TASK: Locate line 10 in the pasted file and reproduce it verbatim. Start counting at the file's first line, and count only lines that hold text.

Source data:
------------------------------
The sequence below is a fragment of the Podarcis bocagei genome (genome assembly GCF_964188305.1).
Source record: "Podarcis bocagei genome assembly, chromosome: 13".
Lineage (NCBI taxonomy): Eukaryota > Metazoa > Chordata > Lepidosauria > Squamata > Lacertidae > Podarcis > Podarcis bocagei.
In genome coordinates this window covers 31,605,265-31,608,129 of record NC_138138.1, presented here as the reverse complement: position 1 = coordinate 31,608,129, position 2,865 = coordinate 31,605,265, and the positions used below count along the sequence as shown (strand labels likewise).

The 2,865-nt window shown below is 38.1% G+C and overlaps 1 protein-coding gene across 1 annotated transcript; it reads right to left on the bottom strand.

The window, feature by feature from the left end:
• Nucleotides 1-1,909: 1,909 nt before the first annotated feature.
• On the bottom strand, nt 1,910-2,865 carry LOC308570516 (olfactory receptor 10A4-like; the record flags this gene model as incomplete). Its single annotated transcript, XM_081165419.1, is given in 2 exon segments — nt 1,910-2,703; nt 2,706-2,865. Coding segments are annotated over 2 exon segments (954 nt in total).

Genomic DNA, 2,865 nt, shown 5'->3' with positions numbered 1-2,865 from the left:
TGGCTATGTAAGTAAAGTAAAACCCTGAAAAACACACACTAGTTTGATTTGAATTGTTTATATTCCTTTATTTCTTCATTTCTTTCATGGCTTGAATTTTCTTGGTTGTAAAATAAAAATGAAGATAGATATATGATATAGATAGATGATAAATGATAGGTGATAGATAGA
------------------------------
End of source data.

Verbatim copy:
TGGCTATGTAAGTAAAGTAAAACCCTGAAAAACACACACTAGTTTGATTTGAATTGTTTATATTCCTTTATTTCTTCATTTCTTTCATGGCTTGAATTTTCTTGGTTGTAAAATAAAAATGAAGATAGATATATGATATAGATAGATGATAAATGATAGGTGATAGATAGA